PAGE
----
Peace symbol


Peace symbol

There is a great irony behind the peace symbol. Its history is one of conflict and bloodshed. The modern use of this symbol was used by the Campaign for Nuclear Disarmament in 1958. It was commissioned by Bertrand Russell and designed by Gerald Holtom. According to Wikipedia ( or inaccuratedia ) It consisted of the semaphore sign for ‘N’ and ‘D’. Its popularity caught on in the 1960s with the hippie movement and has remained popular ever since.


Semaphore ‘N’ and ‘D’

The cross as we know it today is at least 2000 years old. It’s numerous names are the Teutonic cross, Nero’s cross and St Peters cross (the latter has been used to symbolise Satanism in recent years). The peace symbol is based on the broken arms of a crucifix. when a fire destroyed Rome in 64 AD, (the official account of this can be found in Tacitus’s The Annals of Imperial Rome). At the time there was speculation that Nero caused the fire, which lead Nero to blame the Christians as the scapegoat for the fire. Nero used the peace symbol on his coins, with a eagle. The result of this persecution lead to many Christians being tortured, I suspect mainly with crucifixion.


Nero’s cross on his coin

It is interesting to note that the Pythagorean’s used the reverse of this symbol as a sign of life. It has also been used as a Teutonic rune to mean death. The death rune can be seen to mirror that of the life rune. The life rune looking like that of a tree branching out. While the death rune is like the roots of a tree with no branches. This could be interpreted as the dualities between life and death, death the underworld where the roots of the tree of life (kabbalha) are kept.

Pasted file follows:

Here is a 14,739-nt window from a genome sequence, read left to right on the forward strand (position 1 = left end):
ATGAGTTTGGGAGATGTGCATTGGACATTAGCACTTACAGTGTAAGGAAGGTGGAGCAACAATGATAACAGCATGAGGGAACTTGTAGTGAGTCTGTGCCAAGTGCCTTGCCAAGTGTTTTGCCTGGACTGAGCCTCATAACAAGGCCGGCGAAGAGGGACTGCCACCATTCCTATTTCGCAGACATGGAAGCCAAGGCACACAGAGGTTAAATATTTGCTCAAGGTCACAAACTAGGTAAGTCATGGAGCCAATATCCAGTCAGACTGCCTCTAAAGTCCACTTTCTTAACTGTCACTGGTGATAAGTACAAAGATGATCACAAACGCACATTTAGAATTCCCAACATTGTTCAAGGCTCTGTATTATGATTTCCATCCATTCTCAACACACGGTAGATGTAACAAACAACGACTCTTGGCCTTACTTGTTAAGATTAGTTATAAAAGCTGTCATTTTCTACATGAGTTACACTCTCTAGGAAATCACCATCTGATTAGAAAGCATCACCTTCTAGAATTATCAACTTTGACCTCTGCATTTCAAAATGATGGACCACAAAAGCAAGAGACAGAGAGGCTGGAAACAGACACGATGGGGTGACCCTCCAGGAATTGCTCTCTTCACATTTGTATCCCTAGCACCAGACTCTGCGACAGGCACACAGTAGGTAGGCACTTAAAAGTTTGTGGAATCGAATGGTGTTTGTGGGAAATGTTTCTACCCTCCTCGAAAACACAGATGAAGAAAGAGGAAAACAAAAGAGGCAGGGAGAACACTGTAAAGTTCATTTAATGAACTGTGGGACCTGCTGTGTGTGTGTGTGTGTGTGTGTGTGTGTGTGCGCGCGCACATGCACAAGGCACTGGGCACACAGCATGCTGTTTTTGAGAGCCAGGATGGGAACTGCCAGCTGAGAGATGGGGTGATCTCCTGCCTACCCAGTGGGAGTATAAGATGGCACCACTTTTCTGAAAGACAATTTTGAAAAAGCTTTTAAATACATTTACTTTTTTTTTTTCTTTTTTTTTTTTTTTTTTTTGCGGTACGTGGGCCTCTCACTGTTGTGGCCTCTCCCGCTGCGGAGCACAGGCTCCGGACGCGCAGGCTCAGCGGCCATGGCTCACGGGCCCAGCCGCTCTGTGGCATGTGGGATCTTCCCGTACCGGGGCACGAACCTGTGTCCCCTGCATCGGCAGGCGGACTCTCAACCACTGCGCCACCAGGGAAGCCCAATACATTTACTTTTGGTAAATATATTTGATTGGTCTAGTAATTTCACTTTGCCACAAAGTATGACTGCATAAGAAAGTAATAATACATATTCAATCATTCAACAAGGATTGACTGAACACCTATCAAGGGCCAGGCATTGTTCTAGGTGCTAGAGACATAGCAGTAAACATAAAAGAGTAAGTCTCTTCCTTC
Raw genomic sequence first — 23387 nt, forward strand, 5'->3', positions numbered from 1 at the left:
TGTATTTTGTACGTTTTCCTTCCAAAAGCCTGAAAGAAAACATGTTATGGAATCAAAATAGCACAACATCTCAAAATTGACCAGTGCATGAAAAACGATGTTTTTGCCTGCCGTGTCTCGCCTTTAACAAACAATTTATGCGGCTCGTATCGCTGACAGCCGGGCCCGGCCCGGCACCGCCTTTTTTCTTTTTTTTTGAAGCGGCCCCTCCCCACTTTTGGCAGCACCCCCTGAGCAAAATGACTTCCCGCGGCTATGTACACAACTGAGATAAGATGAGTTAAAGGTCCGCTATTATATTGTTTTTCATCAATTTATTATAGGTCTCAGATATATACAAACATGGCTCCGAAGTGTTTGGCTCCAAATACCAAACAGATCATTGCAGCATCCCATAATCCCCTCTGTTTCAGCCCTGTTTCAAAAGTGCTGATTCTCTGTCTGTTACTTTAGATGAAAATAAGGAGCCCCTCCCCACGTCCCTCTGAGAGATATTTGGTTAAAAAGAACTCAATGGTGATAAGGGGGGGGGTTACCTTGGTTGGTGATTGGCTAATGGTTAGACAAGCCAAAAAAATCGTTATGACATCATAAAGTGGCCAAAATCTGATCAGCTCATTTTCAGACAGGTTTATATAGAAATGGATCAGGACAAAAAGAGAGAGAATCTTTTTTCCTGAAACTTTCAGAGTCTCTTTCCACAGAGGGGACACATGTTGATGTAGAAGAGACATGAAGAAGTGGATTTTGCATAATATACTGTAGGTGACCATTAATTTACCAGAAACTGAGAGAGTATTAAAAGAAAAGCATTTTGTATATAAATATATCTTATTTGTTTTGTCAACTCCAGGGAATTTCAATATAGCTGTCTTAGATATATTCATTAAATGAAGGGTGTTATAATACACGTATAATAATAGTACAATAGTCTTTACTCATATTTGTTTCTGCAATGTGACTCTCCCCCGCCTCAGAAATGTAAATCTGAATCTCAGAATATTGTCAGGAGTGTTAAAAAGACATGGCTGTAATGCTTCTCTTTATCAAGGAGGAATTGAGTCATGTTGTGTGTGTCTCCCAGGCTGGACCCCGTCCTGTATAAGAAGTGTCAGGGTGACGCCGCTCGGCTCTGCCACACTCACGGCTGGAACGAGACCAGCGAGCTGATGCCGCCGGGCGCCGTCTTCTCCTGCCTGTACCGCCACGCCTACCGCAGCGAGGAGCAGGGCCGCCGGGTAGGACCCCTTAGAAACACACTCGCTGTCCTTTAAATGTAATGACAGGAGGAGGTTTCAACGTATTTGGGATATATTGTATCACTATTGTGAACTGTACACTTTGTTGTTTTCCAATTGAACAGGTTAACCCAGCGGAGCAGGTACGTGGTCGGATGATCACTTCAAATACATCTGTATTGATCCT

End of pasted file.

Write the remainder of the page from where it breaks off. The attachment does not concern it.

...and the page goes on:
Kabbalah tree of life

Perhaps this is a combination of heaven (father sky) and the underworld (mother earth). And perhaps humanity is the bridge between these two worlds, as this is also often protrayed in symbolic forms of the kabbalah.


Humanity – the bridge between heaven and the underworld

The teutonic runes of life and death make sense as a symbol of a tree when we take into account Yggdrasil, the world tree in Norse mythology. ‘This ash tree’s trunk reached up to the heavens, and its boughs spread out over all the countries of the Earth. Its roots reached down into the Underworld’ (


Yggdrasil – the branches of heaven, the roots of the underworld

In this light we are able to understand the symbolic significance of trees used to depict life and death in runes, but more importantly we can understand why the Peace symbol is one that has a history linked with death.


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